Hijacker of EgyptAir flight emerges from aircraft in surrender

A conflicting report published earlier by Cypriot state media said that the motives of the hijacker appeared personal and he had asked to contact his ex-wife, who lives in Cyprus.

Passengers, suspected hijacker leave plane
A plane hijacking, a fake suicide belt and a love letter to an ex-wife – all the trappings of drama that gripped the world for a good part of the day Tuesday.
Thankfully, the actionpacked, real-time hijacking of an EgyptAir plane flying from Alexandria to Cairo, which brought out the worst fears of an Islamic State-fueled terrorist attack, ended peacefully when the hijacker gave himself up after forcing the plane to land in Cyprus.
Eighty-one people, including 21 foreigners and 15 crew, were on board the Airbus 320 when it took off from Alexandria en route to Cairo, Egypt’s Civil Aviation Ministry said in a statement. All were unharmed.
Conflicting theories emerged about the Egyptian hijacker’s motives. A senior Cypriot official said he was psychologically unstable and that the incident did not appear to be terrorism-related.
The Cypriot state broadcaster said he had demanded the release of women prisoners in Egypt.
In the midst of the crisis, witnesses said the hijacker had thrown a letter – written in Arabic – out of the plane at Cyprus’s Larnaca Airport and asked that it be delivered to his Cypriot ex-wife.
After the aircraft landed at Larnaca, negotiations began and everyone on board was freed except three passengers and four crew members, Egypt’s Civil Aviation Minister Sherif Fethy said.
Soon afterwards, Cypriot television footage showed several people leaving the plane via the stairs and another man climbing out of the cockpit window and running off.
The hijacker then surrendered to authorities.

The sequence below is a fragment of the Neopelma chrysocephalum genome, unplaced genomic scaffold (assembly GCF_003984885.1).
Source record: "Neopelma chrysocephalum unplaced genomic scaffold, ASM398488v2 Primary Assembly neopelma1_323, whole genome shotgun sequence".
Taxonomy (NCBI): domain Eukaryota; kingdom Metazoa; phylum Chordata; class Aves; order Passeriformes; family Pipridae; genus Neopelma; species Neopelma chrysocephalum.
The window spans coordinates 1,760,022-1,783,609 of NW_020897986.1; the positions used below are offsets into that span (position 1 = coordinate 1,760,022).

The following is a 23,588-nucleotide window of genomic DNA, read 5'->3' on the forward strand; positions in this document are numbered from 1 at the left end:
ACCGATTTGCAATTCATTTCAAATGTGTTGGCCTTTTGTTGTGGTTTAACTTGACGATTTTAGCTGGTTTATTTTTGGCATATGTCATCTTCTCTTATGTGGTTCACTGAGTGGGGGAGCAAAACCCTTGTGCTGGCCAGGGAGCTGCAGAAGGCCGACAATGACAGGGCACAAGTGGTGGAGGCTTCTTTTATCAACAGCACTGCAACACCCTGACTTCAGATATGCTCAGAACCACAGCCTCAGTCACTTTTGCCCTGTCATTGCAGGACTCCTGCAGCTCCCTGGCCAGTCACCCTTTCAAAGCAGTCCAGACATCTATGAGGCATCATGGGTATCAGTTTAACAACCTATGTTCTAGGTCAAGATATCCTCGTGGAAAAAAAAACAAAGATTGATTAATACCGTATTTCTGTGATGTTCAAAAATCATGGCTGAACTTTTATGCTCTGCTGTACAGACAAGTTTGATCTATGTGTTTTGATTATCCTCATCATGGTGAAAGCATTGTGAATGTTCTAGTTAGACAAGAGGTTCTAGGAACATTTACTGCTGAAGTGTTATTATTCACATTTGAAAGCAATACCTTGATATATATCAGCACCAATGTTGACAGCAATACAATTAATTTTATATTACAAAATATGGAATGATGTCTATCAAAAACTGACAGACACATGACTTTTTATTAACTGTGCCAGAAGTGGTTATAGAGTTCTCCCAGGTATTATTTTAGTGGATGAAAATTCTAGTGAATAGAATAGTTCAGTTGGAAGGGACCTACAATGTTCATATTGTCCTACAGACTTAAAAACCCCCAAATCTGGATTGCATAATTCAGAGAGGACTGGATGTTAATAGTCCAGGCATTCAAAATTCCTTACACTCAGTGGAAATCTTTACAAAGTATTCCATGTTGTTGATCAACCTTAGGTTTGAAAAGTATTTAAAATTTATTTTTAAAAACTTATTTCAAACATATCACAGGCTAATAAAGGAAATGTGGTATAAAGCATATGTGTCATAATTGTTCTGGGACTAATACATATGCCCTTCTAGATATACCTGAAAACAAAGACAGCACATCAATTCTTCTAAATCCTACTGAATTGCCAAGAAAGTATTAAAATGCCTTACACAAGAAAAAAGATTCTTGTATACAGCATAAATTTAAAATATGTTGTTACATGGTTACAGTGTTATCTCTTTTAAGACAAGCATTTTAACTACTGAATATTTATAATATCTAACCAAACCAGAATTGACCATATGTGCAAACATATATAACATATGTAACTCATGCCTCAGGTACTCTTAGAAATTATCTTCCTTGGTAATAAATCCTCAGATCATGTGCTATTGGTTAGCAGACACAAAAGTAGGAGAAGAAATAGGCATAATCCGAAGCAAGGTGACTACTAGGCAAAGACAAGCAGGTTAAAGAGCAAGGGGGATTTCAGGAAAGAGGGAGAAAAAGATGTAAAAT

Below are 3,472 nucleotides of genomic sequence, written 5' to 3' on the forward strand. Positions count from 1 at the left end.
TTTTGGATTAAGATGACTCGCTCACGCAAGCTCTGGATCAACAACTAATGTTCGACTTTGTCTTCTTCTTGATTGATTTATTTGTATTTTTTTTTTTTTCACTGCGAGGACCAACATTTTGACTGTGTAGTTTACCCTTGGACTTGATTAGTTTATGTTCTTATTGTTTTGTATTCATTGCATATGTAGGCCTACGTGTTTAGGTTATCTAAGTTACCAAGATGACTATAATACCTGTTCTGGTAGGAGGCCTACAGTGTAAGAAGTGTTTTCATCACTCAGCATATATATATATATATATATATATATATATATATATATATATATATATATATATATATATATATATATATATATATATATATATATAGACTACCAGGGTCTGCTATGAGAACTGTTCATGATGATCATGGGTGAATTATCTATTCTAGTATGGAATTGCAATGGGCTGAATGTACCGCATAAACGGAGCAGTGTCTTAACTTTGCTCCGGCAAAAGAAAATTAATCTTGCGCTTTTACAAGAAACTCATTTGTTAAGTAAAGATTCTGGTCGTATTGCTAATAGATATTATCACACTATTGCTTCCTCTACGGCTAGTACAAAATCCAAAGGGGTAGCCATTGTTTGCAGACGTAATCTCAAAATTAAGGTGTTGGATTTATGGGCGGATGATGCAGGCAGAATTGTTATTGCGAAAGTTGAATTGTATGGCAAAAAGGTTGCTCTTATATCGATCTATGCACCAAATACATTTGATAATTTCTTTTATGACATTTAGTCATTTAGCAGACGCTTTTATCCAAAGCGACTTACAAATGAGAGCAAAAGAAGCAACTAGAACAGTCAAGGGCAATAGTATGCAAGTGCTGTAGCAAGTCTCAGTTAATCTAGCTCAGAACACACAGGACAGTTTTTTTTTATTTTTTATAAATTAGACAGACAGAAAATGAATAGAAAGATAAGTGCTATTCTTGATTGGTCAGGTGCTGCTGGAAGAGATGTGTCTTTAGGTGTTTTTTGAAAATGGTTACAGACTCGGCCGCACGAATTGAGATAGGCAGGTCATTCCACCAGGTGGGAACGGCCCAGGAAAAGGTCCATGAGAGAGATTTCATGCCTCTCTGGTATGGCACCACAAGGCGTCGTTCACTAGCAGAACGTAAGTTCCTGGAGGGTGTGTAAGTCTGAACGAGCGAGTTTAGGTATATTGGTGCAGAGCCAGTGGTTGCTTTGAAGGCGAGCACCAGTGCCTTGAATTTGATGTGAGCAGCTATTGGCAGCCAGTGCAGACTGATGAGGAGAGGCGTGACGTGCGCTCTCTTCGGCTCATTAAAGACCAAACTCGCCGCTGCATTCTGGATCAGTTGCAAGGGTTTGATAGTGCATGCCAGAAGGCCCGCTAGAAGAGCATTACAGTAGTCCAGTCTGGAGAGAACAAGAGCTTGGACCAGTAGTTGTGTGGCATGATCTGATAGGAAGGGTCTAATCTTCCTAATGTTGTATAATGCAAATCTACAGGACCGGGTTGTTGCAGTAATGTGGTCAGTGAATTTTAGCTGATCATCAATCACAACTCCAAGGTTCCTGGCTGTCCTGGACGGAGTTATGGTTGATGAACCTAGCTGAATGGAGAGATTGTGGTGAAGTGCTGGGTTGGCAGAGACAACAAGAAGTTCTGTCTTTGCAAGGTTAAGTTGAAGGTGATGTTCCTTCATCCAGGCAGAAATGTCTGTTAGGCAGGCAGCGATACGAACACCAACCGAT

Cypriot Foreign Minister Ioannis Kasoulides said the hijacker had threatened to blow himself up and demanded that the aircraft be refueled and head to Istanbul.
“It looks like he realized his demands would not be met, allowing the last two hostages, Britons, to flee the aircraft. He also tried to leave, running out. He was arrested,” said Kasoulides.
“The explosives on him were examined. They weren’t explosives, but mobile phone covers.”
President Abdel Fattah al-Sisi called and thanked Cyprus President Nicos Anastasiades for efforts in ending the hijacking, Egyptian media reported.
Sisi had closely followed the developments, Egypt’s state news agency MENA reported.
The Israel Air Force scrambled fighter jets after learning of the hijacked civilian airliner to prevent the possibility of an intrusion into Israeli air space, an IDF spokeswoman said. After the hijacked plane landed in Cyprus, the jets returned to base.
“What is beyond doubt is that the attack exposed the fact that Egyptian airports are not secure enough,” Prof. Yoram Meital, chairman of the Chaim Herzog Center for Middle East Studies and Diplomacy at Ben-Gurion University of the Negev, told The Jerusalem Post.
Following the previous downing of a Russian passenger plane in Sinai in October due to a suspected terrorist bombing, Meital said the episode “is yet another blow to Egypt’s efforts to revive tourism, which has suffered badly over the past five months.”
The tourism sector is a main source of hard currency for the import-dependent country.